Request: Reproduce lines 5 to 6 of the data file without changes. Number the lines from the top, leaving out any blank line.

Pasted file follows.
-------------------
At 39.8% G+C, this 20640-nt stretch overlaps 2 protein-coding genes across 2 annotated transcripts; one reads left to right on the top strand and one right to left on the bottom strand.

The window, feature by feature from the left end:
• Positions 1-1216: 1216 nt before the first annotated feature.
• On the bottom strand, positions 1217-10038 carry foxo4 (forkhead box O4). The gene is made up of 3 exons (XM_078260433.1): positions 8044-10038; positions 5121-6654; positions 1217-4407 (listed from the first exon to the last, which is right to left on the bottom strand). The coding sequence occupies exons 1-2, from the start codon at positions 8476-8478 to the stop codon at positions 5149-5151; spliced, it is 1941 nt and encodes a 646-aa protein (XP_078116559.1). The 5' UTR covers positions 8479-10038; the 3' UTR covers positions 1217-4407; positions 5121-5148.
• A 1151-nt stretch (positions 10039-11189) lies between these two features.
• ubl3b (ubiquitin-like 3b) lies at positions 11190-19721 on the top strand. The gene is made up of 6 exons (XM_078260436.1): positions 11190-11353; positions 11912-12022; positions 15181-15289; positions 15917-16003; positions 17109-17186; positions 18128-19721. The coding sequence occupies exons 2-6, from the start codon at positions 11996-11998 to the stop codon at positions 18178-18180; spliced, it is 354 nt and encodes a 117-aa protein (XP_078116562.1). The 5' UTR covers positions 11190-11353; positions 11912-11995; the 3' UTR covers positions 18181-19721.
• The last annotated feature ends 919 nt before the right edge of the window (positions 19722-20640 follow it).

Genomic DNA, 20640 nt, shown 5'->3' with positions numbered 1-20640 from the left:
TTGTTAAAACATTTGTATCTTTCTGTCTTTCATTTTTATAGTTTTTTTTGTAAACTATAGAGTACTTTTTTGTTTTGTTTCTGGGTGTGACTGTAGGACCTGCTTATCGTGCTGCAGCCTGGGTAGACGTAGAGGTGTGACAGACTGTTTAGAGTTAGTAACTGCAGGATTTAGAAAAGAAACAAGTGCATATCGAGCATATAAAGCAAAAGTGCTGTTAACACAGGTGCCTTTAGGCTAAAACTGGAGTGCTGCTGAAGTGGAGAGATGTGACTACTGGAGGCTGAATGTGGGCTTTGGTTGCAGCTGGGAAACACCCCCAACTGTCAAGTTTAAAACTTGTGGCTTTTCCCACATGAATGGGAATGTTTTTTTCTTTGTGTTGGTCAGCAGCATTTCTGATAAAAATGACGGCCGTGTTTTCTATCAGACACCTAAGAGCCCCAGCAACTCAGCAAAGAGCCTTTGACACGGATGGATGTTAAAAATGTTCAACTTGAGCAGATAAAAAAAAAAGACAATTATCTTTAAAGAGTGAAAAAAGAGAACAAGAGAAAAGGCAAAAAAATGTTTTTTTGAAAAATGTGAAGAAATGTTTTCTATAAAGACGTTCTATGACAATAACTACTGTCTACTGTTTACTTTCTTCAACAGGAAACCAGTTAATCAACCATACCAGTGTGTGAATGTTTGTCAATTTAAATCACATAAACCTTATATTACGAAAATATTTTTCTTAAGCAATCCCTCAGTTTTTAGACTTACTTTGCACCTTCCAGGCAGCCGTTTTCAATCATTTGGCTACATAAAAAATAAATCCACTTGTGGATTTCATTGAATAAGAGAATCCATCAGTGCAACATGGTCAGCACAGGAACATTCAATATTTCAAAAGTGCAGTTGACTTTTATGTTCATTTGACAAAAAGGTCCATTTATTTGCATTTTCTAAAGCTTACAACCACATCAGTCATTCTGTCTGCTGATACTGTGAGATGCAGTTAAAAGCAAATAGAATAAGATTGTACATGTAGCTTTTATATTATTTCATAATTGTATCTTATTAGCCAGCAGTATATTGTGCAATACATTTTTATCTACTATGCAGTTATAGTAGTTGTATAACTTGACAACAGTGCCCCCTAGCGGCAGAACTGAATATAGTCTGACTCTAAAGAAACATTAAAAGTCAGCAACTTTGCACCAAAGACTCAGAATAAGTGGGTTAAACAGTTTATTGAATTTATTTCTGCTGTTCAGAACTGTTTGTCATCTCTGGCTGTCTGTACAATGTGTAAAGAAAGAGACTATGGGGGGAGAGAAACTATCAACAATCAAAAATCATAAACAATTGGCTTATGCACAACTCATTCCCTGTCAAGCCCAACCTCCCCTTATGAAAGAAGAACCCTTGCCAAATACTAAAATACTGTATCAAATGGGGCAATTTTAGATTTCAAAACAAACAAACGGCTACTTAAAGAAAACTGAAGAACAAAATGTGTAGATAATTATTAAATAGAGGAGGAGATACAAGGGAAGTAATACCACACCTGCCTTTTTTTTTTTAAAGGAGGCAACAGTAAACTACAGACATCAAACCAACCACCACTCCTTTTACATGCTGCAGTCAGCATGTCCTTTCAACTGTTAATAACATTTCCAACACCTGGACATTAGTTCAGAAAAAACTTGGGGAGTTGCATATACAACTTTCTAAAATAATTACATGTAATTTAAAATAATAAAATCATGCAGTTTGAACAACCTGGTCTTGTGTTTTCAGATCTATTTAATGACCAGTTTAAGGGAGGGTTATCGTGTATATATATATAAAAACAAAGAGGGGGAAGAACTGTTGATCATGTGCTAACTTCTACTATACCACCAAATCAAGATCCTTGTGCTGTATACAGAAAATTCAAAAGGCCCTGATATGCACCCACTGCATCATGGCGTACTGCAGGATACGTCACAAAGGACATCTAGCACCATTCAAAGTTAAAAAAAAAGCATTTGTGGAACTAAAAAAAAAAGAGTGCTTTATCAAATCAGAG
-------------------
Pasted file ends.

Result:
• A 1151-nt stretch (positions 10039-11189) lies between these two features.
• ubl3b (ubiquitin-like 3b) lies at positions 11190-19721 on the top strand. The gene is made up of 6 exons (XM_078260436.1): positions 11190-11353; positions 11912-12022; positions 15181-15289; positions 15917-16003; positions 17109-17186; positions 18128-19721. The coding sequence occupies exons 2-6, from the start codon at positions 11996-11998 to the stop codon at positions 18178-18180; spliced, it is 354 nt and encodes a 117-aa protein (XP_078116562.1). The 5' UTR covers positions 11190-11353; positions 11912-11995; the 3' UTR covers positions 18181-19721.